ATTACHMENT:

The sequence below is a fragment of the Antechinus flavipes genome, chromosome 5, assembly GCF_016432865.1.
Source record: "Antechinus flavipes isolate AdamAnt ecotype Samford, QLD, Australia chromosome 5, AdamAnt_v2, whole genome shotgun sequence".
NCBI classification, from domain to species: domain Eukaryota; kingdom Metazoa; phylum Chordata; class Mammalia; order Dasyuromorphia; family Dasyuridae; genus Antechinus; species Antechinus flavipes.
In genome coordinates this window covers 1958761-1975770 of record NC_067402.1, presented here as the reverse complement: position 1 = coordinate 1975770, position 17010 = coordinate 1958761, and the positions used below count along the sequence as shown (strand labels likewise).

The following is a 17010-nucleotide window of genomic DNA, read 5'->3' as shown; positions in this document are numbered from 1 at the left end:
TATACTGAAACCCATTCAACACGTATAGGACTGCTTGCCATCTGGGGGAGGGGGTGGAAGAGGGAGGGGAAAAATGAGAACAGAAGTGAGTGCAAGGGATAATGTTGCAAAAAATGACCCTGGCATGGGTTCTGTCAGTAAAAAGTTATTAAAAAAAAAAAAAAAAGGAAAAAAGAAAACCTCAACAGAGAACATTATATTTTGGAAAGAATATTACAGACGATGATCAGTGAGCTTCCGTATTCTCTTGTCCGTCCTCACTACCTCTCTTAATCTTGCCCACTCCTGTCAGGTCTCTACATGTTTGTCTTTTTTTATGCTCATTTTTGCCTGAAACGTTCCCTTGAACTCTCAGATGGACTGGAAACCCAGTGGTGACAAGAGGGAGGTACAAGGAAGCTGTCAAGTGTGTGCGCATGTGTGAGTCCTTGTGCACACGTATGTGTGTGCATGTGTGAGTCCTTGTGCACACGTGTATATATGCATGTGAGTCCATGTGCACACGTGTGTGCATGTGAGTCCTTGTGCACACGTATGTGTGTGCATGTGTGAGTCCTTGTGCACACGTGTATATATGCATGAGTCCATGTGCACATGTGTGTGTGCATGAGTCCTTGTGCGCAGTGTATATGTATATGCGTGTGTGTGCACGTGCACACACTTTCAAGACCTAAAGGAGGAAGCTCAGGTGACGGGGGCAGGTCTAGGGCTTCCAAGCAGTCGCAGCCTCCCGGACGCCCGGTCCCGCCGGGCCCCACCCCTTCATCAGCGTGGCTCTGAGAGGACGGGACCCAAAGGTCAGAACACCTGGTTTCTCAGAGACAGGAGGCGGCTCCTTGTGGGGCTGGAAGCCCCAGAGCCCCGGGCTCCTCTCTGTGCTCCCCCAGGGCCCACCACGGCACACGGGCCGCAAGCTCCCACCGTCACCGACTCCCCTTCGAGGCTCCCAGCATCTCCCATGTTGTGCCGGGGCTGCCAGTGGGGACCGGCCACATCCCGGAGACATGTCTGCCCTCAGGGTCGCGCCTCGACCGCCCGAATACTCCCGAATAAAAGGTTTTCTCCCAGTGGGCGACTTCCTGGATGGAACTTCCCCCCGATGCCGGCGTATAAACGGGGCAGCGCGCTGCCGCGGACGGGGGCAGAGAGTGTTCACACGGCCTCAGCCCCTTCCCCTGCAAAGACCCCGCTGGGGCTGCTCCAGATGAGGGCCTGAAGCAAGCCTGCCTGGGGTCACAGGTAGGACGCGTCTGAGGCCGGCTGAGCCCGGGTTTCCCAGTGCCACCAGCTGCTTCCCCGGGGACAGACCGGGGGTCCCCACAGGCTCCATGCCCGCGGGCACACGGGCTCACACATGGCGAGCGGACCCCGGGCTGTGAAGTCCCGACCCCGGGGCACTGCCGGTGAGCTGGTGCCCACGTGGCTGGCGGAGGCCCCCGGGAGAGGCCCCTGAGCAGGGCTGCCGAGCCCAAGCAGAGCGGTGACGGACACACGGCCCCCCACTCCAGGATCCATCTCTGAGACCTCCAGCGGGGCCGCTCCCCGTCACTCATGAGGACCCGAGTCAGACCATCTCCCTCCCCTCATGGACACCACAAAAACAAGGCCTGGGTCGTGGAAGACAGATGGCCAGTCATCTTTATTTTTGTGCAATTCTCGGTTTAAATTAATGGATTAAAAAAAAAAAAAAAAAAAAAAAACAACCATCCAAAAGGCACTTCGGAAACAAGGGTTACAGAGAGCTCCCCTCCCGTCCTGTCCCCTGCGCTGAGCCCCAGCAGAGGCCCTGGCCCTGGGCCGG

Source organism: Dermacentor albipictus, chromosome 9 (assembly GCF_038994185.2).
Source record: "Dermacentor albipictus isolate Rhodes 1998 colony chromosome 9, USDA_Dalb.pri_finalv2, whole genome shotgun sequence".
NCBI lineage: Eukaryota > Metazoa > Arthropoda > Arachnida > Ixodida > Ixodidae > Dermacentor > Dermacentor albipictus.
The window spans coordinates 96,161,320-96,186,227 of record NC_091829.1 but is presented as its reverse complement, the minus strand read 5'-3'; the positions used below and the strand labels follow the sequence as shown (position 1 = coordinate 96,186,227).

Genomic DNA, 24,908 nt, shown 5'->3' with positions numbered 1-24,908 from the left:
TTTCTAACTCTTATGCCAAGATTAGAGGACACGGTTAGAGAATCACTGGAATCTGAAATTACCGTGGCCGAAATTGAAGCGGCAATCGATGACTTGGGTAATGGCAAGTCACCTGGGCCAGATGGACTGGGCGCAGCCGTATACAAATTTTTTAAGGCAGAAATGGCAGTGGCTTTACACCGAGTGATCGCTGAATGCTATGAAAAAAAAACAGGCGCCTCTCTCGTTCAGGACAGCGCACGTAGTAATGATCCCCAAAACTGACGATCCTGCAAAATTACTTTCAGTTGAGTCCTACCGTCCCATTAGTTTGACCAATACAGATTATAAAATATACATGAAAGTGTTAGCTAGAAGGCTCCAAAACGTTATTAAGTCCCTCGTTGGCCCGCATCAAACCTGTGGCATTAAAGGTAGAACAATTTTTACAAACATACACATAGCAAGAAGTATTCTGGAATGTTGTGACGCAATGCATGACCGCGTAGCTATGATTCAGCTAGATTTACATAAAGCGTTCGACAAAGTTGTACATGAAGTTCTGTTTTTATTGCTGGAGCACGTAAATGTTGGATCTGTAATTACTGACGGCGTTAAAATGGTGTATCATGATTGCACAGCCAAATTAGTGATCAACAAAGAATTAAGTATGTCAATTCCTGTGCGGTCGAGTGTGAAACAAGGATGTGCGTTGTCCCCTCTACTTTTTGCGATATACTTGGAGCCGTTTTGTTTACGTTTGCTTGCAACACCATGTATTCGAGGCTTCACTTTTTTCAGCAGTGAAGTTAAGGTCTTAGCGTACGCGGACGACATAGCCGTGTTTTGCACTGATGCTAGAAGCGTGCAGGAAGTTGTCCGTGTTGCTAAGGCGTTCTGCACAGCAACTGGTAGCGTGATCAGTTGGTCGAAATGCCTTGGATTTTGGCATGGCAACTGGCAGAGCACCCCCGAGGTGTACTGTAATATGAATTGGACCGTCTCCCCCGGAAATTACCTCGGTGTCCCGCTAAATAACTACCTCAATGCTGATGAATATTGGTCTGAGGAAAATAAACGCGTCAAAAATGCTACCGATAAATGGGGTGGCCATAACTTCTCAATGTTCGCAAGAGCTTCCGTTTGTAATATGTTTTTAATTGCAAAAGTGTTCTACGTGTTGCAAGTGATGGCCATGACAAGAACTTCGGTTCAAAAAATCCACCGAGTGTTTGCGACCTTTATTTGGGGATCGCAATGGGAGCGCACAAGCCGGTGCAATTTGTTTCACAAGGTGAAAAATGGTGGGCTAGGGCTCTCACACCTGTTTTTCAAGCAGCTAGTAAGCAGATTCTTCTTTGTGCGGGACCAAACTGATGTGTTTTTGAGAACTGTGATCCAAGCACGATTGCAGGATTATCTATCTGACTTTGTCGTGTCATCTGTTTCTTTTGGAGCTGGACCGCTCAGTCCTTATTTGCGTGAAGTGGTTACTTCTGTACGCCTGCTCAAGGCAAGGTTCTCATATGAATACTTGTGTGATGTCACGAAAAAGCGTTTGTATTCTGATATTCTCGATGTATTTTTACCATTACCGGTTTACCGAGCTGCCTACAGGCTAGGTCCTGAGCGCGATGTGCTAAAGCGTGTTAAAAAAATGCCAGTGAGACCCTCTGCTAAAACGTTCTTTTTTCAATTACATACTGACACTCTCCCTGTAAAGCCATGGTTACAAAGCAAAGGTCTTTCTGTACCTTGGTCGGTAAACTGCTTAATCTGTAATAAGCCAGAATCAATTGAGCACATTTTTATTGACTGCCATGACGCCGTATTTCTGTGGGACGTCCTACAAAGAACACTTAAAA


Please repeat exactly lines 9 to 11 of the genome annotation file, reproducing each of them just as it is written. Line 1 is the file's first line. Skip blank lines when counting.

NCBI lineage: Eukaryota > Metazoa > Arthropoda > Arachnida > Ixodida > Ixodidae > Dermacentor > Dermacentor albipictus.
The window spans coordinates 96,161,320-96,186,227 of record NC_091829.1 but is presented as its reverse complement, the minus strand read 5'-3'; the positions used below and the strand labels follow the sequence as shown (position 1 = coordinate 96,186,227).

Genomic DNA, 24,908 nt, shown 5'->3' with positions numbered 1-24,908 from the left: